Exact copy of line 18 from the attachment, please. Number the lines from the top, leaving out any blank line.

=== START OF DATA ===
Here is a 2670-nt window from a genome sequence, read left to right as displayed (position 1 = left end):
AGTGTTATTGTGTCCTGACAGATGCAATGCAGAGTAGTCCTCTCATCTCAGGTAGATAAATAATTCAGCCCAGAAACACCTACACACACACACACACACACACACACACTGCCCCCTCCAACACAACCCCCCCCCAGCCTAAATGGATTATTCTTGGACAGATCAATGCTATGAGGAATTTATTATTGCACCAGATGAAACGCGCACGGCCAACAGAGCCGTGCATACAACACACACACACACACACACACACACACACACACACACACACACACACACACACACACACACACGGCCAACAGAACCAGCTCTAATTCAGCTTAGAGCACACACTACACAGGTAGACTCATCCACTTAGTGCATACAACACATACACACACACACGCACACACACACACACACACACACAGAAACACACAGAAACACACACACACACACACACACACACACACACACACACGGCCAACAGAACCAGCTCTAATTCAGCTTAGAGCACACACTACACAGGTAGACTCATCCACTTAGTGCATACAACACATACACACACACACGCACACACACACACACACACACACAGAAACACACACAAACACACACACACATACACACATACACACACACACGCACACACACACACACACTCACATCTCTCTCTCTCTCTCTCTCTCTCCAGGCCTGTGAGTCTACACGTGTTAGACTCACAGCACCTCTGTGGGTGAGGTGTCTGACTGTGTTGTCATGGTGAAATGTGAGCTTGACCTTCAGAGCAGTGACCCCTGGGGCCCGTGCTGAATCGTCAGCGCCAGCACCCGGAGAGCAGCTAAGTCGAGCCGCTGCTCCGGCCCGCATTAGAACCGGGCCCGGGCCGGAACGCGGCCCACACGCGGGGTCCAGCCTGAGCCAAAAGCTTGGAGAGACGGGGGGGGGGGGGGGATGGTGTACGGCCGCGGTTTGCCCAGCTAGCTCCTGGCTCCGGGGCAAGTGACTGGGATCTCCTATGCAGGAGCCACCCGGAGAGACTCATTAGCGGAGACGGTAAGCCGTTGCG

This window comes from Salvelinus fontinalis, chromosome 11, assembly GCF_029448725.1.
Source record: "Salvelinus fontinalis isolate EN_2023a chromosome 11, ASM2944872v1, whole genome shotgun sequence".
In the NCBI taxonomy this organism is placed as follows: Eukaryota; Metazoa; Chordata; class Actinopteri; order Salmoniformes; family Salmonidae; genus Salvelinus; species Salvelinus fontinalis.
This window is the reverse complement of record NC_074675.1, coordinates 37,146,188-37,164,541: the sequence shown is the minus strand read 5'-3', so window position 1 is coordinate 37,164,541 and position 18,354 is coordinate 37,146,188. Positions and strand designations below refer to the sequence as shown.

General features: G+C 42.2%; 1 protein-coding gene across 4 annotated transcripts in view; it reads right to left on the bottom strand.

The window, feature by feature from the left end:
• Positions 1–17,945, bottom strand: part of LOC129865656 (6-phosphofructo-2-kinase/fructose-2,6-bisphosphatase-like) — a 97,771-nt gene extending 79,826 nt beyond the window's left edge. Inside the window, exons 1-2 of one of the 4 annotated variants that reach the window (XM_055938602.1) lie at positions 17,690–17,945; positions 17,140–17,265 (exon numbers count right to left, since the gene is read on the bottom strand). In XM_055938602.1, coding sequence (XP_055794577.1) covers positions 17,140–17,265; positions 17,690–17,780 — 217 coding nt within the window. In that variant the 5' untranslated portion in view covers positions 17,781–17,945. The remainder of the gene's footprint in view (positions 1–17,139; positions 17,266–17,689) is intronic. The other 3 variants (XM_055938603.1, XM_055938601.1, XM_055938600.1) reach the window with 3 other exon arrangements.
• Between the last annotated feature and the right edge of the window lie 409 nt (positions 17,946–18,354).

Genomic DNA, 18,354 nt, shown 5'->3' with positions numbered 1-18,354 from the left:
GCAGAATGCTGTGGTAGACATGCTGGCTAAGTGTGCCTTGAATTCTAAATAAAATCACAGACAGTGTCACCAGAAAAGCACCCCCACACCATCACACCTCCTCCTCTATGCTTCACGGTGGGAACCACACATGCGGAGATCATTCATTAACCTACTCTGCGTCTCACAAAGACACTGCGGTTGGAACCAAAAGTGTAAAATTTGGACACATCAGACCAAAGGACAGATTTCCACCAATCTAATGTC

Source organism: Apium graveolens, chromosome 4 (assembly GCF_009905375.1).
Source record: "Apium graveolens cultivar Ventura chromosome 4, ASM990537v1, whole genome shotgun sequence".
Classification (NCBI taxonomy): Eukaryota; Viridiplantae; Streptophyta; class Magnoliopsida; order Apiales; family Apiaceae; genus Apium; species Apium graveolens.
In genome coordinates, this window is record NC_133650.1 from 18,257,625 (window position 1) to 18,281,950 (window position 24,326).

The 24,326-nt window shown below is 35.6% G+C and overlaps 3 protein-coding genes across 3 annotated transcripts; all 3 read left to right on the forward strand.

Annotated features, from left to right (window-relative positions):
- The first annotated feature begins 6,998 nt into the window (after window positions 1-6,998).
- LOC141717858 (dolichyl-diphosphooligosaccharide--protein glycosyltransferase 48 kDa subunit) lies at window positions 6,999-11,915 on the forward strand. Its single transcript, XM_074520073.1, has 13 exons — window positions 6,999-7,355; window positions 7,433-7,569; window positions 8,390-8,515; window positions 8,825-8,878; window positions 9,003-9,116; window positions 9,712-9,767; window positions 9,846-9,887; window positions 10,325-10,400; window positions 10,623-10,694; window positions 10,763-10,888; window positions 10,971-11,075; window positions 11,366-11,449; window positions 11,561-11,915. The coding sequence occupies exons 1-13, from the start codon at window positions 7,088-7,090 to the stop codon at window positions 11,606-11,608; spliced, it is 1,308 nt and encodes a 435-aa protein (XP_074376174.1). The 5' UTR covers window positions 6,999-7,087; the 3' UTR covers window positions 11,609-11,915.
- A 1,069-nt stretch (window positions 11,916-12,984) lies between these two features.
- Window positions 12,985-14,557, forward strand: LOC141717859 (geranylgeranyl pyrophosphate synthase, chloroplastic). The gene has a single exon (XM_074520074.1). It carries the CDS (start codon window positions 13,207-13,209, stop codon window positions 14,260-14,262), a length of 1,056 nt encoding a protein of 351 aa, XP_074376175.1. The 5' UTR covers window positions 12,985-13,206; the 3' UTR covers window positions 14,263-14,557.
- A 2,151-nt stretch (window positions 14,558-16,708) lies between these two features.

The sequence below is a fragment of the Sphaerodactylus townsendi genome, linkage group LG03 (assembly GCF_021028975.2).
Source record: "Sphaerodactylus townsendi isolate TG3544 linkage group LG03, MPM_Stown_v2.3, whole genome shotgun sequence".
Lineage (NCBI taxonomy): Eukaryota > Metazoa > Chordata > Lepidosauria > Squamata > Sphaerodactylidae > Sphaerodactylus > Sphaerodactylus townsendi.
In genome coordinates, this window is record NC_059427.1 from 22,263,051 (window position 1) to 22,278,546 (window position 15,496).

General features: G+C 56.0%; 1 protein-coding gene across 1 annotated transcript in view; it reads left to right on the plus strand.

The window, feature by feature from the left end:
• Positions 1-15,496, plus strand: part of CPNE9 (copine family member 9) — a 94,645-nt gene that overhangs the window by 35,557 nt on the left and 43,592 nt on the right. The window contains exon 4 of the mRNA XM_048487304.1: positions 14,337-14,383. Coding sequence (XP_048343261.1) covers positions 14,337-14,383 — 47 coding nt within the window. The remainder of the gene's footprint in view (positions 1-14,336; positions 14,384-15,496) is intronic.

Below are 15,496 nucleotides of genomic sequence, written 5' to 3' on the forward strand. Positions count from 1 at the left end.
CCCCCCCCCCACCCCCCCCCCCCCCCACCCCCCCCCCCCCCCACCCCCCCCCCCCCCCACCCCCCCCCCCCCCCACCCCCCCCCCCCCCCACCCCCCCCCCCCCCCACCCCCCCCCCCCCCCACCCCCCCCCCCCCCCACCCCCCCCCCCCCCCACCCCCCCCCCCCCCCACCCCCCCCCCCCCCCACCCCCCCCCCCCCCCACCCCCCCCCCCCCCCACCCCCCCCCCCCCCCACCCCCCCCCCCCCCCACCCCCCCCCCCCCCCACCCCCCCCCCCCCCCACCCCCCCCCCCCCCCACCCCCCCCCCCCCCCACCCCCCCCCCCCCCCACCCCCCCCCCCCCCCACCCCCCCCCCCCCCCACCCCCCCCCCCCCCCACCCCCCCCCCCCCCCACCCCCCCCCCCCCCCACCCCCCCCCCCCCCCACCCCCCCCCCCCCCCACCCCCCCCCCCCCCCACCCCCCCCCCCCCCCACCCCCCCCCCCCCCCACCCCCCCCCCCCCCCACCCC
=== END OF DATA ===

Annotated features, from left to right (window-relative positions):